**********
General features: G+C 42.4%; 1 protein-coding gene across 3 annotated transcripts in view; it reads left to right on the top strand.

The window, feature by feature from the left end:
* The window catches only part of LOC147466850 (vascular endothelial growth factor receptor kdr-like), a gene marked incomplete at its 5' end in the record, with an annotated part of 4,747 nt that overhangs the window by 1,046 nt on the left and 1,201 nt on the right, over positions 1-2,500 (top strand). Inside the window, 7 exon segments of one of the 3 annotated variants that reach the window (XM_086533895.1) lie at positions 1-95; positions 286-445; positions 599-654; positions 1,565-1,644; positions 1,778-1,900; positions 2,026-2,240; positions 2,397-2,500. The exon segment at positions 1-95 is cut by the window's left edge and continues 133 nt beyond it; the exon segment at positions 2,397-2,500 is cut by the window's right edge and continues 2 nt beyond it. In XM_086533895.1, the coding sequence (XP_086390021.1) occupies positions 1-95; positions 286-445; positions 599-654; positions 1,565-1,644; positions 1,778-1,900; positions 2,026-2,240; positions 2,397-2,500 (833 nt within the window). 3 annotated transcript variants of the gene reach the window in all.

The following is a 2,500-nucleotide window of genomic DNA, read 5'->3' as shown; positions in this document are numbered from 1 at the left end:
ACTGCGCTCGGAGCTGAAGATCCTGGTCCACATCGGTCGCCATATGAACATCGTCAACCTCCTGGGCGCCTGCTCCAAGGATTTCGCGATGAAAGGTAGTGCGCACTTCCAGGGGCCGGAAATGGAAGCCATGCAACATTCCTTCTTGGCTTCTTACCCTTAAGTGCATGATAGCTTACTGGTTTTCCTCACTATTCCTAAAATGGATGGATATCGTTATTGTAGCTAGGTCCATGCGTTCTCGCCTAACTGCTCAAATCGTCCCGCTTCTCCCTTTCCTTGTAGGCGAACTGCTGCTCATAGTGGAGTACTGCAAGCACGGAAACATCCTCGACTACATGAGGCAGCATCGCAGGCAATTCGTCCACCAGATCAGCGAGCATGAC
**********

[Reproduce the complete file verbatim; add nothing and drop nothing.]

General features: G+C 42.4%; 1 protein-coding gene across 3 annotated transcripts in view; it reads left to right on the top strand.

The window, feature by feature from the left end:
* The window catches only part of LOC147466850 (vascular endothelial growth factor receptor kdr-like), a gene marked incomplete at its 5' end in the record, with an annotated part of 4,747 nt that overhangs the window by 1,046 nt on the left and 1,201 nt on the right, over positions 1-2,500 (top strand). Inside the window, 7 exon segments of one of the 3 annotated variants that reach the window (XM_086533895.1) lie at positions 1-95; positions 286-445; positions 599-654; positions 1,565-1,644; positions 1,778-1,900; positions 2,026-2,240; positions 2,397-2,500. The exon segment at positions 1-95 is cut by the window's left edge and continues 133 nt beyond it; the exon segment at positions 2,397-2,500 is cut by the window's right edge and continues 2 nt beyond it. In XM_086533895.1, the coding sequence (XP_086390021.1) occupies positions 1-95; positions 286-445; positions 599-654; positions 1,565-1,644; positions 1,778-1,900; positions 2,026-2,240; positions 2,397-2,500 (833 nt within the window). 3 annotated transcript variants of the gene reach the window in all.

The following is a 2,500-nucleotide window of genomic DNA, read 5'->3' as shown; positions in this document are numbered from 1 at the left end:
ACTGCGCTCGGAGCTGAAGATCCTGGTCCACATCGGTCGCCATATGAACATCGTCAACCTCCTGGGCGCCTGCTCCAAGGATTTCGCGATGAAAGGTAGTGCGCACTTCCAGGGGCCGGAAATGGAAGCCATGCAACATTCCTTCTTGGCTTCTTACCCTTAAGTGCATGATAGCTTACTGGTTTTCCTCACTATTCCTAAAATGGATGGATATCGTTATTGTAGCTAGGTCCATGCGTTCTCGCCTAACTGCTCAAATCGTCCCGCTTCTCCCTTTCCTTGTAGGCGAACTGCTGCTCATAGTGGAGTACTGCAAGCACGGAAACATCCTCGACTACATGAGGCAGCATCGCAGGCAATTCGTCCACCAGATCAGCGAGCATGAC